The Dark History Of Mormonism — From Child Brides To Mass Murder

Despite what you may think, Mormon history is full of scandal, violence, and lies.

Tom Green Mormon

GAMMA/Gamma-Keystone/Getty ImagesPolygamy has always been entrenched in Mormon history. Here is Polygamist Tom Green, 52, who, at one point, had five wives and 35 children.

The Church of Jesus Christ of Latter-Day Saints was formally organized in New York in 1830 with the highest of goals: to teach and promote the Gospel of Jesus, with all the pacifism and general cheek-turning that should go along with that mission.

From the very start of Mormon history, however, LDS church members found themselves involved in one violent confrontation after another with their neighbors, whom they referred to as “gentiles.” It wasn’t long before the first church adherents had to move their group.

Conflict followed them along the way, some of it inflicted on them, some of it dished out by them until the church found its new home and grew its numbers until it dominated the land it occupied.

Even then, many of the darker impulses that drive men to the top of a religious hierarchy remained and found expression in official church policies that the modern LDS church is still trying to live down.

The Mormon Wars

Mormon History

Wikimedia CommonsThis 1851 lithograph depicts one of the darker moments in Mormon history as Joseph Smith’s body is mutilated in the street.

Mormon history is largely a repeating pattern: LDS members form an insular community somewhere, buy and sell principally with each other and dominate the local economy and political scene, followed by harassment and violence from the area’s prior residents, leading to guerrilla warfare and the expulsion of the Mormons to a new territory, where it all started again.

After their trek out of New York, the Mormons settled in Jackson County, Mo., which their leader Joseph Smith had identified as the site of the new Zion, a “center place” he hoped to build before the imminent end of the world.

Jackson residents were understandably wary of this sudden influx of thousands, and by 1833 they had forced the expulsion of LDS members to areas farther east, near the center of the state. There, in 1838, trouble began again, as LDS members were heard speaking openly about “enemy” land coming under the control of their church and preaching sermons about “exterminating” gentiles occupying the Holy Land of Missouri.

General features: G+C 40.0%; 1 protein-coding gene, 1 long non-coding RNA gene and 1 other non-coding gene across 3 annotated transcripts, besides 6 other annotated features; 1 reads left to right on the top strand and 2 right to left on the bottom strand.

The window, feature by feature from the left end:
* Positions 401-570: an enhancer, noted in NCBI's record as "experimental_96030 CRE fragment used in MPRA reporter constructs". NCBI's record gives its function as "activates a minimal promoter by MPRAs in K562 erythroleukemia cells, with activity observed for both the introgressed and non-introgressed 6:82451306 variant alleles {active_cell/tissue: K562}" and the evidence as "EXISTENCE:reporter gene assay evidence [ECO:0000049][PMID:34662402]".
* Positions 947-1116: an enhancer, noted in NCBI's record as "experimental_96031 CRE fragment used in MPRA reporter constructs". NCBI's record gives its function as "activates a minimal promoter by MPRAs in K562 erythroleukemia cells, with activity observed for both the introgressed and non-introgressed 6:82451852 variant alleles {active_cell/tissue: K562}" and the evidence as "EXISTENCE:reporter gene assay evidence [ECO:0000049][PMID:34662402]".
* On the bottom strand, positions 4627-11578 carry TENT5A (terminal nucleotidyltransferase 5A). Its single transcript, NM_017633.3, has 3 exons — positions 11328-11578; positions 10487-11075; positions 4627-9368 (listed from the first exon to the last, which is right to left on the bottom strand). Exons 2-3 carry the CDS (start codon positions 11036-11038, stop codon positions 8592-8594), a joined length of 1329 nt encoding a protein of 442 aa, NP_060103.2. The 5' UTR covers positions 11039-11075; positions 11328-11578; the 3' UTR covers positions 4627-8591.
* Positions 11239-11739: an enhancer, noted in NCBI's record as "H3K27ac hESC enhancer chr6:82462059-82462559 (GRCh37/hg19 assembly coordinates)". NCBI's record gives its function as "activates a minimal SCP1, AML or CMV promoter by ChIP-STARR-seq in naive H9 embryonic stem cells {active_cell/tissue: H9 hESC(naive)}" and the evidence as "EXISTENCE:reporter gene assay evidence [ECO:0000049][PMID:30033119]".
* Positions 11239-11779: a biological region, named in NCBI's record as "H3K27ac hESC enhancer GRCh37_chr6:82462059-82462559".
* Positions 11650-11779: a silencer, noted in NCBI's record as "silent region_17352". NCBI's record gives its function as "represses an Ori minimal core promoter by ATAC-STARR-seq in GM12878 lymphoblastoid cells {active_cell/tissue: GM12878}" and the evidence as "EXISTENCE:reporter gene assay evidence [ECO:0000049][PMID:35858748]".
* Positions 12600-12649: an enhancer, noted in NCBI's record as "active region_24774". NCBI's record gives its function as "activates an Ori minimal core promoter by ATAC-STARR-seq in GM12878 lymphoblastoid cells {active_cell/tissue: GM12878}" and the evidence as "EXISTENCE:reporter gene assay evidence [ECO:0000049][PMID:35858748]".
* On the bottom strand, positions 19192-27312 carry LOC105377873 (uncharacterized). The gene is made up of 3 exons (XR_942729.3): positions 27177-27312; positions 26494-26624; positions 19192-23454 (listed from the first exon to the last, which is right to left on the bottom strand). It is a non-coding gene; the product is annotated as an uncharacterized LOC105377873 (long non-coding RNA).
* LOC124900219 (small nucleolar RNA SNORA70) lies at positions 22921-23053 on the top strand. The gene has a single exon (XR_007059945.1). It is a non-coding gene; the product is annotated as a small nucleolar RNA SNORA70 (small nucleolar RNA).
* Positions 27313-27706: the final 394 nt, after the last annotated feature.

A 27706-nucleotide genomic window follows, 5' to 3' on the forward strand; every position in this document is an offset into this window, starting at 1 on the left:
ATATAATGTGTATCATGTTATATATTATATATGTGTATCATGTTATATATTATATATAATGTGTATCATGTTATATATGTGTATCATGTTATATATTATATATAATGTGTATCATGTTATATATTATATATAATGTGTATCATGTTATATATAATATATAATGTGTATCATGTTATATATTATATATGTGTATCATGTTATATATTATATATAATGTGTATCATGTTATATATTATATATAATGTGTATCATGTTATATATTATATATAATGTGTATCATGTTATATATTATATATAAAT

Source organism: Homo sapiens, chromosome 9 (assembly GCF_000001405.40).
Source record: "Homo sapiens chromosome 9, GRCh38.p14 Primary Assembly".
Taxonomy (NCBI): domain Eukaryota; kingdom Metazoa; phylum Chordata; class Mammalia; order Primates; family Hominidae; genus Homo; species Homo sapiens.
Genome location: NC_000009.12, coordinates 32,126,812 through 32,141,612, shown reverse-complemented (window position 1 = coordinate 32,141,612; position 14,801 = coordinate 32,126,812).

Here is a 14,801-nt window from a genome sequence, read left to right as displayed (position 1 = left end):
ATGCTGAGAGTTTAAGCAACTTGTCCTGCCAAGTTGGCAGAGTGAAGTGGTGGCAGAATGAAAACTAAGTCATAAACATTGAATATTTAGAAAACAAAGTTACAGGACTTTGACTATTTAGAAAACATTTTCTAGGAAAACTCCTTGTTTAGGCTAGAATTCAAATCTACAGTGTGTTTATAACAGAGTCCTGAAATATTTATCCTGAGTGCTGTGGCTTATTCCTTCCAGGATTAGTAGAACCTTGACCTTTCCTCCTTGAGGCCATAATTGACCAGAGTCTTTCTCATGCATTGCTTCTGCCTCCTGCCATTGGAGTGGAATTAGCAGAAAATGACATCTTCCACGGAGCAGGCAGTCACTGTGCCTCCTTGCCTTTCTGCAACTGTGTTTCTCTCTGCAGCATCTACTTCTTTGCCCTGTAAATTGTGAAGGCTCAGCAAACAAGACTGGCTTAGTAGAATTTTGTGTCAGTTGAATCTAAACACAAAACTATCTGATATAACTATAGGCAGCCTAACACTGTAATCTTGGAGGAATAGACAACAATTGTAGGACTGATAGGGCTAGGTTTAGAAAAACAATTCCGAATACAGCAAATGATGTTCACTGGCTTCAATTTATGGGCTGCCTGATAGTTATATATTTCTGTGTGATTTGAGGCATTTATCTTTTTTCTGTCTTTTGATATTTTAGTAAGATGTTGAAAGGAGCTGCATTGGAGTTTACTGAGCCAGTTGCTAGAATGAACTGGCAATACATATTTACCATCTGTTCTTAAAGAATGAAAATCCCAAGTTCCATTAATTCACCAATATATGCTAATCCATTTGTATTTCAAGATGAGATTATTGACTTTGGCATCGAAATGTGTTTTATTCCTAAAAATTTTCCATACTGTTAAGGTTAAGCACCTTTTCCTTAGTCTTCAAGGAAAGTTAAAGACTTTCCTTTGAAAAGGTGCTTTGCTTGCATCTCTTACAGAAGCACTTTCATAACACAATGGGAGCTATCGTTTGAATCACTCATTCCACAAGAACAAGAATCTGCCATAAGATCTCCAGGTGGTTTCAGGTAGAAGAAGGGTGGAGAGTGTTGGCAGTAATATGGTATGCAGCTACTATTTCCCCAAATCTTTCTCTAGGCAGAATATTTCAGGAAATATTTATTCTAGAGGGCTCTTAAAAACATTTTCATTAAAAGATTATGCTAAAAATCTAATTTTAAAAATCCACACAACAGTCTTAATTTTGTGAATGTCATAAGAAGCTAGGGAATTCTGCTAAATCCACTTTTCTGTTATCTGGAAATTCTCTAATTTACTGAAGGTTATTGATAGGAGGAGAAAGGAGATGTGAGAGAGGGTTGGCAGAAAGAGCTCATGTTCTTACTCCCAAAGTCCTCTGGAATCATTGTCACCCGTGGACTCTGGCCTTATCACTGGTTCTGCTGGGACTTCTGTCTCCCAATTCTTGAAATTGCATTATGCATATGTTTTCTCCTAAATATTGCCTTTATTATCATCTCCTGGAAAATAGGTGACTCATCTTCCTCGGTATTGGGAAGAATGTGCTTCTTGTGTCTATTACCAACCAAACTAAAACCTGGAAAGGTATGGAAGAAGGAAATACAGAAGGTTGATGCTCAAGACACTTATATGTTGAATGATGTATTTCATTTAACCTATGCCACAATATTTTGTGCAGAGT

Residents retaliated by putting a measure on the August ballot to prevent Mormons voting or owning land outside of Clay County. This led to a brawl at a polling station and multiple confrontations between Mormon and non-Mormon lynch mobs.

By the middle of October, as the state militia was threatening to defect and join a mob laying siege to Mormons in De Witt, an armed Mormon militia rode down on the militia’s camp and drove off the men, killing one. Hearing of this, and thinking he had an insurrection on his hands, Governor Boggs issued the infamous Executive Order 44, authorizing the militia to drive off or kill every Mormon in the state.

After five years of underground warfare, locals were happy to oblige, and most of the Mormons were driven across the river to a new New Zion, Nauvoo, Illinois.

Before 1839, Nauvoo was a big swampy marsh and a tiny town called Commerce. The sudden influx of over 10,000 Mormons made it the second-largest city in the state overnight. More migrants arrived in the next few years from a Mormon mission in Britain, swelling the town’s population further.

When the commander of the Illinois State Militia converted to Mormonism, he was put at the head of the 2,000-member Nauvoo Legion, an armed fighting force that answered to “Lieutenant-General” Joseph Smith. Smith was also the president of the LDS church, chief justice of the municipal courts, and mayor of Nauvoo.

That authoritarian streak alarmed non-Mormon residents of Hancock County, as did the by-now-typical Mormon domination of local politics and the economy. By 1844, things had gone south again.

Smith had been using his position at the head of Nauvoo’s courts to deny extradition for Mormons accused of crimes in Missouri, including possibly an attempt on the life of Governor Boggs. This was also the time when Smith introduced polygamy as an official church practice, leading to a schism that saw a splinter group founding a newspaper critical of Smith.

When Smith sent the Nauvoo Legion to shut down the paper, non-Mormons in the area got legitimately scared of his unchecked power. Joseph Smith and his brother, Hyram, were arrested and held under guard in Carthage, Illinois, where a lynch mob attacked the jail and killed them both.

Open violence broke out between Mormons and their neighbors, which came to be known as the Illinois Mormon War. In January of 1845, Nauvoo’s town charter was revoked by the state legislature, whereupon the new leader, Brigham Young, created an informal theocracy called the City of Joseph.

Fighting continued on and off throughout the year until Young personally negotiated a truce to allow his people to peaceably evacuate the city. By the winter of 1844-45, as many as 15,000 Mormons had packed up their goods and hit what became known as the Mormon Trail west, to parts unknown.

Richard Stockton
Richard Stockton is a freelance science and technology writer from Sacramento, California.
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